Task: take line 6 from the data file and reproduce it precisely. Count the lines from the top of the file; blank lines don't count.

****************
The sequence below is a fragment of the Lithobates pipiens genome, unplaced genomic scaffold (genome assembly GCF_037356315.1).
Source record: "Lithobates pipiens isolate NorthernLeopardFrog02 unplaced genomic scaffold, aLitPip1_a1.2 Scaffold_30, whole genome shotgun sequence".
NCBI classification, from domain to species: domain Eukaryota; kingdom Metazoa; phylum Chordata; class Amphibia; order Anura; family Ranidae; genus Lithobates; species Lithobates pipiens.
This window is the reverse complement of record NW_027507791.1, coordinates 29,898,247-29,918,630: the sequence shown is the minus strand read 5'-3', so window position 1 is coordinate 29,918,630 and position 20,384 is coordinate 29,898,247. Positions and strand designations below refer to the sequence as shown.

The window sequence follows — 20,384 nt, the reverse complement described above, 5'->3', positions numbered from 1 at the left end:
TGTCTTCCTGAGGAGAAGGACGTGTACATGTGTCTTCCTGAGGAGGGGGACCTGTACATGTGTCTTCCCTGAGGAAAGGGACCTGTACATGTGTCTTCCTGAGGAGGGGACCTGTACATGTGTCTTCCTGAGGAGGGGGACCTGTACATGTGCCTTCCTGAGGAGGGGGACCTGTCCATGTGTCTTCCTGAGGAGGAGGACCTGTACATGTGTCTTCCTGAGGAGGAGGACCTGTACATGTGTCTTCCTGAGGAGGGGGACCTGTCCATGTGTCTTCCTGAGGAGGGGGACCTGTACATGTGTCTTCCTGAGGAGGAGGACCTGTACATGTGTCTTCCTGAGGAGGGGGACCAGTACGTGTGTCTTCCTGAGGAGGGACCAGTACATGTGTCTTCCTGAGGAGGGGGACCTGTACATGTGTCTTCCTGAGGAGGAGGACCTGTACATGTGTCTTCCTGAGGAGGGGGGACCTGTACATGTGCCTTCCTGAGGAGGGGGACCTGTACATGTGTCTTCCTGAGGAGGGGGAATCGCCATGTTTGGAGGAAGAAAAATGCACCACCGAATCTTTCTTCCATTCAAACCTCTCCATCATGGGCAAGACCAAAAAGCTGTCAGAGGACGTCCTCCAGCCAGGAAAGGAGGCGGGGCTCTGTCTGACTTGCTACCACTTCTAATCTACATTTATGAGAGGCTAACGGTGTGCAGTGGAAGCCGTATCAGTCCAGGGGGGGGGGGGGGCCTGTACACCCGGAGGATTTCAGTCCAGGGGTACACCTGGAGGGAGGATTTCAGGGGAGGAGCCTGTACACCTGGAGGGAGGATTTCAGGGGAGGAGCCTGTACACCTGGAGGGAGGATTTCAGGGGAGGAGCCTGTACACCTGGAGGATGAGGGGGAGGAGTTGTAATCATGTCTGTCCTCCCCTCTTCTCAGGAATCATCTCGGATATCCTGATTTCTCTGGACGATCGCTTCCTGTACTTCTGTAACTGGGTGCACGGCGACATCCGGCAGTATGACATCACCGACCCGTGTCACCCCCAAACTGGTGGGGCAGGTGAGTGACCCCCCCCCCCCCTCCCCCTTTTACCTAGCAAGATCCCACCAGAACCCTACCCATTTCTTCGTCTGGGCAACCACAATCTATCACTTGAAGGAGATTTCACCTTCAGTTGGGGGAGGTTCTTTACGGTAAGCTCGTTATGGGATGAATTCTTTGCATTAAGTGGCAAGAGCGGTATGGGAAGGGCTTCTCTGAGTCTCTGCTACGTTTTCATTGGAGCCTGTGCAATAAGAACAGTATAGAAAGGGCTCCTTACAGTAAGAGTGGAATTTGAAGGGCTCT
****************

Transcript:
TGTCTTCCTGAGGAGAAGGACGTGTACATGTGTCTTCCTGAGGAGGGGGACCTGTACATGTGTCTTCCCTGAGGAAAGGGACCTGTACATGTGTCTTCCTGAGGAGGGGACCTGTACATGTGTCTTCCTGAGGAGGGGGACCTGTACATGTGCCTTCCTGAGGAGGGGGACCTGTCCATGTGTCTTCCTGAGGAGGAGGACCTGTACATGTGTCTTCCTGAGGAGGAGGACCTGTACATGTGTCTTCCTGAGGAGGGGGACCTGTCCATGTGTCTTCCTGAGGAGGGGGACCTGTACATGTGTCTTCCTGAGGAGGAGGACCTGTACATGTGTCTTCCTGAGGAGGGGGACCAGTACGTGTGTCTTCCTGAGGAGGGACCAGTACATGTGTCTTCCTGAGGAGGGGGACCTGTACATGTGTCTTCCTGAGGAGGAGGACCTGTACATGTGTCTTCCTGAGGAGGGGGGACCTGTACATGTGCCTTCCTGAGGAGGGGGACCTGTACATGTGTCTTCCTGAGGAGGGGGAATCGCCATGTTTGGAGGAAGAAAAATGCACCACCGAATCTTTCTTCCATTCAAACCTCTCCATCATGGGCAAGACCAAAAAGCTGTCAGAGGACGTCCTCCAGCCAGGAAAGGAGGCGGGGCTCTGTCTGACTTGCTACCACTTCTAATCTACATTTATGAGAGGCTAACGGTGTGCAGTGGAAGCCGTATCAGTCCAGGGGGGGGGGGGGGCCTGTACACCCGGAGGATTTCAGTCCAGGGGTACACCTGGAGGGAGGATTTCAGGGGAGGAGCCTGTACACCTGGAGGGAGGATTTCAGGGGAGGAGCCTGTACACCTGGAGGGAGGATTTCAGGGGAGGAGCCTGTACACCTGGAGGATGAGGGGGAGGAGTTGTAATCATGTCTGTCCTCCCCTCTTCTCAGGAATCATCTCGGATATCCTGATTTCTCTGGACGATCGCTTCCTGTACTTCTGTAACTGGGTGCACGGCGACATCCGGCAGTATGACATCACCGACCCGTGTCACCCCCAAACTGGTGGGGCAGGTGAGTGACCCCCCCCCCCCCTCCCCCTTTTACCTAGCAAGATCCCACCAGAACCCTACCCATTTCTTCGTCTGGGCAACCACAATCTATCACTTGAAGGAGATTTCACCTTCAGTTGGGGGAGGTTCTTTACGGTAAGCTCGTTATGGGATGAATTCTTTGCATTAAGTGGCAAGAGCGGTATGGGAAGGGCTTCTCTGAGTCTCTGCTACGTTTTCATTGGAGCCTGTGCAATAAGAACAGTATAGAAAGGGCTCCTTACAGTAAGAGTGGAATTTGAAGGGCTCT